Understanding memory loss

Alex is an ex-travelling salesman who for years called his wife every night from the road to express his love for her. In his old age Alex developed dementia and would act out nightly, making repetitive requests for “a line”. Health care professionals at Alex’s convalescent home didn’t understand his outbursts until they conducted a role-playing exercise and realized his demand for “a line” was his way of requesting a phone to call his wife, like he did so many years ago. Once this was understood, nurses in his facility started bringing him a phone every night after dinner, which quickly ended his emotional outbursts and eventually led to him being taken off all medication.

What was at one point considered to be a normal phase of the aging process, dementia is now understood as a very serious disease that requires acute medical attention to deal with the physical and emotional trauma it causes. Jessica Wapner’s article, People, not patients, published in the July/ August issue of The Intelligent Optimist tells Alex’s story and examines the subject of dementia and the recent scientific findings that show the cognitive abilities of dementia patients might be higher than previously thought.

Throughout the 1970’s and 1980’s the medical approach to patients suffering from dementia was basic, to keep patients clean and fed while managing their behavior through the use of medication. Often ignoring behavioral patterns and outbursts from patients with dementia because they weren’t understandable, and thought to be meaningless. New research into dementia has shown that the behavioral patterns and cognitive abilities of patients who suffer from dementia are vastly different than previously understood. Medical professionals have realized that emotional outbursts and spatial awareness of patients with dementia have just as much meaning as when seen in patients without dementia.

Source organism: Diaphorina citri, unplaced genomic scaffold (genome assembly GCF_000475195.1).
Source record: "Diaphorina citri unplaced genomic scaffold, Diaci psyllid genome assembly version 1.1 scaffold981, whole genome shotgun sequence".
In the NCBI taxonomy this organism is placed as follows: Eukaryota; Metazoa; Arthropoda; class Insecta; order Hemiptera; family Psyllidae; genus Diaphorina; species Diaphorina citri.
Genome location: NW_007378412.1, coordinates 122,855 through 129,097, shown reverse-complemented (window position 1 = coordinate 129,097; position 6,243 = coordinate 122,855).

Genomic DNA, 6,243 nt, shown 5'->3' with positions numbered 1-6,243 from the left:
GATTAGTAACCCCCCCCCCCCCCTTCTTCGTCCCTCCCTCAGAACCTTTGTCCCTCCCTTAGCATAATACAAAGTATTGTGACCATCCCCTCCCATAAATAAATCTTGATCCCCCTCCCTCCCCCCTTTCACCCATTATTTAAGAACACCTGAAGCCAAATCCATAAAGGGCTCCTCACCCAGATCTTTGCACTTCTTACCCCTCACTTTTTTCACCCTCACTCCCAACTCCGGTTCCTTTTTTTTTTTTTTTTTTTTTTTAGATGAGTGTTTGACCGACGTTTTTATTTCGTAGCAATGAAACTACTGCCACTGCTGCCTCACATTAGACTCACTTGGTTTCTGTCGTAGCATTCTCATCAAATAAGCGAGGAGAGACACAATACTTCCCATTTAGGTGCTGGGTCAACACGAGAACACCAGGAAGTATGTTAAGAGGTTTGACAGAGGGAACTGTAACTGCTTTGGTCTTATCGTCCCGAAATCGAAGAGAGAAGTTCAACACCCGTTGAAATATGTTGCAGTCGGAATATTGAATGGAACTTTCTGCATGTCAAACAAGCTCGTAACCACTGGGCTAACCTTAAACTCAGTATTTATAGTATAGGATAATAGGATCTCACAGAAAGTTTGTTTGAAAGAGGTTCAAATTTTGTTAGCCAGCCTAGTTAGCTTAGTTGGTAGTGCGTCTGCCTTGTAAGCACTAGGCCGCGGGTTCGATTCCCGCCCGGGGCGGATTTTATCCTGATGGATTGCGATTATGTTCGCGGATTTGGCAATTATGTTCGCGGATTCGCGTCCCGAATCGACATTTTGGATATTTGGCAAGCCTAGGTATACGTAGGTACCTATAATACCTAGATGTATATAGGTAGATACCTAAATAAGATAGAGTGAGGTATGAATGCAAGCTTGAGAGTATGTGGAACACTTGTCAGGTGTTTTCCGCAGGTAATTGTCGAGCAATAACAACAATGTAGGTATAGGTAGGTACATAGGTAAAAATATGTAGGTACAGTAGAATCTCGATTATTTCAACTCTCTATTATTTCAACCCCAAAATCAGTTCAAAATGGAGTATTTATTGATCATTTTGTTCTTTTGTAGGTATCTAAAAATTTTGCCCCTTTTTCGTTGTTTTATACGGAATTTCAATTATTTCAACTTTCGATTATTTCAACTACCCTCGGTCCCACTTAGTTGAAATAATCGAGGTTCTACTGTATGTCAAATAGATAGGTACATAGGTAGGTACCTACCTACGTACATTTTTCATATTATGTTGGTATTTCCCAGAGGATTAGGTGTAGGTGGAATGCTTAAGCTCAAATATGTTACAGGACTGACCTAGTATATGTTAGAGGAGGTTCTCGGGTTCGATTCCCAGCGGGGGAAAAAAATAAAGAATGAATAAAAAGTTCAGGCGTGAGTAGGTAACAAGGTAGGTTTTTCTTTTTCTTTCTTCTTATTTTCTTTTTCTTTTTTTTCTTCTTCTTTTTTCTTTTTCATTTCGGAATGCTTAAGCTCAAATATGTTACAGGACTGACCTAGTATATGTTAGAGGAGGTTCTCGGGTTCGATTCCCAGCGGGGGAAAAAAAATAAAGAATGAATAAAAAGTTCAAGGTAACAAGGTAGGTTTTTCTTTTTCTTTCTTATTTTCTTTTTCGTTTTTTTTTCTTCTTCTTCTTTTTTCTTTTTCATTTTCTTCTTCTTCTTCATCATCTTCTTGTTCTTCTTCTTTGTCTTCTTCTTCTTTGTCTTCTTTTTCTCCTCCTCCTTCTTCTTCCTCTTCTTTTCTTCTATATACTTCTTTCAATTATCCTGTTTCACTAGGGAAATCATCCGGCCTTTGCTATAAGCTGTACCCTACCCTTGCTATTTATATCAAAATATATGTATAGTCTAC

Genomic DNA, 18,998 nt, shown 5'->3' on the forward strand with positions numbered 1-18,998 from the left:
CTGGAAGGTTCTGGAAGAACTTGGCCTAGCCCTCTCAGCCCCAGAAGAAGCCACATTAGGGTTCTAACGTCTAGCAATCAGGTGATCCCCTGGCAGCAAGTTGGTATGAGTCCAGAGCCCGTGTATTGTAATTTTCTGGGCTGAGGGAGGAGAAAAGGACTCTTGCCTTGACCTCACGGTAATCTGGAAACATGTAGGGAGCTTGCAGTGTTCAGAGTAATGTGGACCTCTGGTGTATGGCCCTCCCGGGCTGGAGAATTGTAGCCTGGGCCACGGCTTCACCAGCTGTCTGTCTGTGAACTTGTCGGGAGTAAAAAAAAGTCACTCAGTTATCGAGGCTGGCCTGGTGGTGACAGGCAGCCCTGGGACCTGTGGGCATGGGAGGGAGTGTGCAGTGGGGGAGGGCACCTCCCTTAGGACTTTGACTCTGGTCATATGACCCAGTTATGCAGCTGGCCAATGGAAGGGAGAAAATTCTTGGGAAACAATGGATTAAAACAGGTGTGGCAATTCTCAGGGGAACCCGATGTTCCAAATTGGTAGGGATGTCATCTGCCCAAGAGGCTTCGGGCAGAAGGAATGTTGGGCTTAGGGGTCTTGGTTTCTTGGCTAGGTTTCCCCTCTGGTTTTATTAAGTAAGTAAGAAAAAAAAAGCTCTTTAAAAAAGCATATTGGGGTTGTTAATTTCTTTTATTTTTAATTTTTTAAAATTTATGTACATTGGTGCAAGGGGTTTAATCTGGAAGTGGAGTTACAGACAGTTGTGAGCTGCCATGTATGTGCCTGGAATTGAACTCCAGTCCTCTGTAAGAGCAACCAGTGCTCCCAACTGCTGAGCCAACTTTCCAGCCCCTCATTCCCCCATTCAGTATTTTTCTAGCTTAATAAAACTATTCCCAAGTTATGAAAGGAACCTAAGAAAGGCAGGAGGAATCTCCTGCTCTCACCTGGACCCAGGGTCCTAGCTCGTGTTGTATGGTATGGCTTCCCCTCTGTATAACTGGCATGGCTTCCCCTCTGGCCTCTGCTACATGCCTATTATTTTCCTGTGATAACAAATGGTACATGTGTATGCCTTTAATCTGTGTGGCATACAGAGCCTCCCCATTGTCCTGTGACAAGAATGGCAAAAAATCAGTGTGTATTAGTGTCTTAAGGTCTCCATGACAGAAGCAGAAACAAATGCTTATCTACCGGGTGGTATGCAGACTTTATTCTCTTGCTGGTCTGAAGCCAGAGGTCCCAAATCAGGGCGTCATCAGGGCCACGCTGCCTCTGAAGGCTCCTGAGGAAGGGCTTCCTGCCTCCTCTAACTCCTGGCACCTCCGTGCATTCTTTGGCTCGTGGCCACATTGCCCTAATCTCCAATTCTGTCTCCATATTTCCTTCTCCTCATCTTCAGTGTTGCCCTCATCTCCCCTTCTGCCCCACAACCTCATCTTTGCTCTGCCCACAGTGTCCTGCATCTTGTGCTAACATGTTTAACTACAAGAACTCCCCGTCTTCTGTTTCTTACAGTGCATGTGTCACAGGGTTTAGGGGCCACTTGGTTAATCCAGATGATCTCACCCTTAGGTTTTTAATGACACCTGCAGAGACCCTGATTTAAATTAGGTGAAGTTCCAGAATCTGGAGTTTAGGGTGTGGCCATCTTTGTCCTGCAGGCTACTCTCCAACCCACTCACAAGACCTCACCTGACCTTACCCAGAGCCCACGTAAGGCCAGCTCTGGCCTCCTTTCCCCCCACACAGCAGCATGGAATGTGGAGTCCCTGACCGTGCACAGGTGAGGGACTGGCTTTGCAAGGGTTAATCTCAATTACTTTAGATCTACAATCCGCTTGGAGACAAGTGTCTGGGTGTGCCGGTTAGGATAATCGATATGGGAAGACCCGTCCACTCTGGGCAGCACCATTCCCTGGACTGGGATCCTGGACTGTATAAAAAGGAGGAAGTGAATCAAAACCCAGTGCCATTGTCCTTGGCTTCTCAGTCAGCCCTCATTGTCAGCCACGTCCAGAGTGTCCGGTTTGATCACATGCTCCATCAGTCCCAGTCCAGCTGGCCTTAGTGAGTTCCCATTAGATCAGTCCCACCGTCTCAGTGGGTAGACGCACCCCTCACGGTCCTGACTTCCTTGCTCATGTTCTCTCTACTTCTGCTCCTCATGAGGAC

Dementia can be harder for patient’s families to go through than it can be for the patient itself because it is so emotionally taxing to watch a loved one lose their cognitive abilities. Olivia Hoblitzelle, author of Ten Thousand Joys and Ten Thousand Sorrows, learned first hand what it was like to see a family member fall into the depths of dementia when her husband was diagnosed with Alzheimer’s disease at the age of 78. Hoblitzelle’s book follows her husband through his progression of Alzheimer’s and offers 10 tips for family members who are coping with a loved one suffering from dementia. Below is a summary of 5 of Hoblitzelle’s 10 tips:

1)   Accepting the disease, though scary, will help you tolerate the sadness it brings.

2)   Seek help from any outlet available- friends, family, dementia organizations, etc.

3)   Continually converse with the person suffering from dementia. Understand that it is you who must initiate the conversation.

4)   People suffering from dementia forget things. Constantly reassure and validate the things they do right.

5)   Keep telling positive stories of past experiences shared between yourself and the person suffering from dementia.

It is hard to watch anyone fall into the depths of dementia and though there is no cure, one of the best ways to prevent dementia, and slow the progression of the disease is to stimulate a patient’s mind. Using mental exercise can be therapeutic for people with dementia, a way for you to prevent the disease, and a bonding mechanism for you and your friend or family member. Slowly progressing diseases like dementia can cause the most heartache, but being with a loved one and remembering the memories you both shared can do wonders for your heart and mind. 

Did you get your free issue of the Intelligent Optimist?  Click here for a free download.

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Understanding memory loss